"We're surprised that issue has any traction with the right," Josh Gordon, who co-directed the dramatic comedy with Will Speck, told 24 Frames as the pair discussed the movie Friday in their Santa Monica offices.

"This feels like culture battles that were fought in the '90's. It feels like 'Murphy Brown.' And Jen dealt with it years ago when she had a kid on 'Friends.' I'm surprised anyone on the right is still digging these bodies up."

The contretemps began when Aniston, while promoting "The Switch" last weekend, told reporters that "women are realizing it more and more, knowing that they don't have to settle with a man just to have that child."

"Times have changed, and ... what is amazing is that we do have so many options these days, as opposed to our parents' days when you can't have children because you have waited too long."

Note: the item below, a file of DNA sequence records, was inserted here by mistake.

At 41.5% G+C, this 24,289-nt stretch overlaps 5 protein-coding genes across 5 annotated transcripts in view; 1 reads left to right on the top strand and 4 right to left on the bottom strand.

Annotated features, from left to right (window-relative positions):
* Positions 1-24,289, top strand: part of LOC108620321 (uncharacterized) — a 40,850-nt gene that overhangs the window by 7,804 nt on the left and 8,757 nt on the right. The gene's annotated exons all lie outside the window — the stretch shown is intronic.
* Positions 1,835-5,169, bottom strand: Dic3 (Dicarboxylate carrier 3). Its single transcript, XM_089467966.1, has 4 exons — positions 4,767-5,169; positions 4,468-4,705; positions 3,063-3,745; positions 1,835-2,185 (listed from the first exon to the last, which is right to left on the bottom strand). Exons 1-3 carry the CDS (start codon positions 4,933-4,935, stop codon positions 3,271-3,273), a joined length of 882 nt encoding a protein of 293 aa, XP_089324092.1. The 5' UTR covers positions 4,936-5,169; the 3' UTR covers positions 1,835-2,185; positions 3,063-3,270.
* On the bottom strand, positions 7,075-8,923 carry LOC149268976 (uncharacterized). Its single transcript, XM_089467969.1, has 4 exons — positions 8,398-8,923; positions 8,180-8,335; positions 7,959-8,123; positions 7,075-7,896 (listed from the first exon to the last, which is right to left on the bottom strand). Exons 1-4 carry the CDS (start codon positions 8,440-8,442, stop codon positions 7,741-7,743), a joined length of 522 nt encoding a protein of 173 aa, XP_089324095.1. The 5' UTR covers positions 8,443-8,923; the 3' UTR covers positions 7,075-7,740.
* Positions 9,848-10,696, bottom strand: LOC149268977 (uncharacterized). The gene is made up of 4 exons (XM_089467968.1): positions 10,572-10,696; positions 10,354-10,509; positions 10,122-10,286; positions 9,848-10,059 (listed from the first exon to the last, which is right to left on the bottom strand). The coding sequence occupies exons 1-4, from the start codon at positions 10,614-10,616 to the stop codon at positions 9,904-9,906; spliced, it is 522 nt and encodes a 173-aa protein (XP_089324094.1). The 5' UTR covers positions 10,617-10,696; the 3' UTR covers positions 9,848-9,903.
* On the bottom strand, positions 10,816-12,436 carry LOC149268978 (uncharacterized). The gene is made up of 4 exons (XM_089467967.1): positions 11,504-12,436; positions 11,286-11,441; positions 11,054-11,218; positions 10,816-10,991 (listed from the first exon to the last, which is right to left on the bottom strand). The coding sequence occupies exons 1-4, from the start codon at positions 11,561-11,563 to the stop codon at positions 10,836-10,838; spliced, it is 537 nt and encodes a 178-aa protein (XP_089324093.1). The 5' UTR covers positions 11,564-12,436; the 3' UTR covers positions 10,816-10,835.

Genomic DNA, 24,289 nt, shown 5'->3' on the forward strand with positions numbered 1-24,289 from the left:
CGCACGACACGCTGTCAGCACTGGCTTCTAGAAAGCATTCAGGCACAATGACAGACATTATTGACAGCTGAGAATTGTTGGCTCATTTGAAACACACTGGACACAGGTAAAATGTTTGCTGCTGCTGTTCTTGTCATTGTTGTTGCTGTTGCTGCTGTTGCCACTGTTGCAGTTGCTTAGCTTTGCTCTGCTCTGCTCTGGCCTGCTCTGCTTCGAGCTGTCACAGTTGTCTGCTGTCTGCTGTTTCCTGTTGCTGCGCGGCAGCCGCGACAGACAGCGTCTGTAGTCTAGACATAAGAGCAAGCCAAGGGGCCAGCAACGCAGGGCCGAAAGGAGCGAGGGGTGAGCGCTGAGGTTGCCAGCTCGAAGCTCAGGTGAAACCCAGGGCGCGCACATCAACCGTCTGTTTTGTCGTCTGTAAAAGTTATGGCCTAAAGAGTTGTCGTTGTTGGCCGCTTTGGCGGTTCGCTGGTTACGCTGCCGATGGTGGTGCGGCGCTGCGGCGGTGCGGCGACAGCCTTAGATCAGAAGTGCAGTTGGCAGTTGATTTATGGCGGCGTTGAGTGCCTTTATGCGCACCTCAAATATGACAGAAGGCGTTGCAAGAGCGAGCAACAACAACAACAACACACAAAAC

OreilHis moral hackles raised, O'Reilly fired back this week, saying that Aniston is "throwing a message out to 12-year-olds and 13-year-olds that hey, you don't need a guy, you don't need a dad."

In a roundtable he convened on his show, O'Reilly said that this type of thinking was "destructive to our society" and that Aniston is "diminishing the role of the dad." (Aniston then replied, telling People magazine that "many women dream of finding Prince Charming (with fatherly instincts), but for those who've not yet found their Bill O'Reilly, I'm just glad science has provided a few other options.")